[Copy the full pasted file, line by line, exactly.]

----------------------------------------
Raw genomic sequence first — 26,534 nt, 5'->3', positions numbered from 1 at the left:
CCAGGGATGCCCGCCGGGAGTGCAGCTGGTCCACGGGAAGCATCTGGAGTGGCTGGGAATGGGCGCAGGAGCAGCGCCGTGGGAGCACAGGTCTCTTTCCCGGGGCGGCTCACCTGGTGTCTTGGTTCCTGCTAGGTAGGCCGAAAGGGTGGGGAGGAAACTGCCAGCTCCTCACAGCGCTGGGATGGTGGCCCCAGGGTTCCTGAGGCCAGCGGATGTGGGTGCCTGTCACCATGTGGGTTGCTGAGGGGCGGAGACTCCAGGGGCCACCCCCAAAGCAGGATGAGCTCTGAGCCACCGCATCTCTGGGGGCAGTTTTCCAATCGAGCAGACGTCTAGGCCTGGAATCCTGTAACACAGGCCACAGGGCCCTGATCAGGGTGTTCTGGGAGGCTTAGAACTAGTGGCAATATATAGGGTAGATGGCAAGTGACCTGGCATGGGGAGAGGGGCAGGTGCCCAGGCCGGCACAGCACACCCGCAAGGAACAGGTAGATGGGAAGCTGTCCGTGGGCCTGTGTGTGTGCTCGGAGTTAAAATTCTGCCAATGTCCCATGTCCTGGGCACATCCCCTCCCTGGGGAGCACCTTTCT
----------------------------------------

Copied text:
Raw genomic sequence first — 26,534 nt, 5'->3', positions numbered from 1 at the left:
CCAGGGATGCCCGCCGGGAGTGCAGCTGGTCCACGGGAAGCATCTGGAGTGGCTGGGAATGGGCGCAGGAGCAGCGCCGTGGGAGCACAGGTCTCTTTCCCGGGGCGGCTCACCTGGTGTCTTGGTTCCTGCTAGGTAGGCCGAAAGGGTGGGGAGGAAACTGCCAGCTCCTCACAGCGCTGGGATGGTGGCCCCAGGGTTCCTGAGGCCAGCGGATGTGGGTGCCTGTCACCATGTGGGTTGCTGAGGGGCGGAGACTCCAGGGGCCACCCCCAAAGCAGGATGAGCTCTGAGCCACCGCATCTCTGGGGGCAGTTTTCCAATCGAGCAGACGTCTAGGCCTGGAATCCTGTAACACAGGCCACAGGGCCCTGATCAGGGTGTTCTGGGAGGCTTAGAACTAGTGGCAATATATAGGGTAGATGGCAAGTGACCTGGCATGGGGAGAGGGGCAGGTGCCCAGGCCGGCACAGCACACCCGCAAGGAACAGGTAGATGGGAAGCTGTCCGTGGGCCTGTGTGTGTGCTCGGAGTTAAAATTCTGCCAATGTCCCATGTCCTGGGCACATCCCCTCCCTGGGGAGCACCTTTCT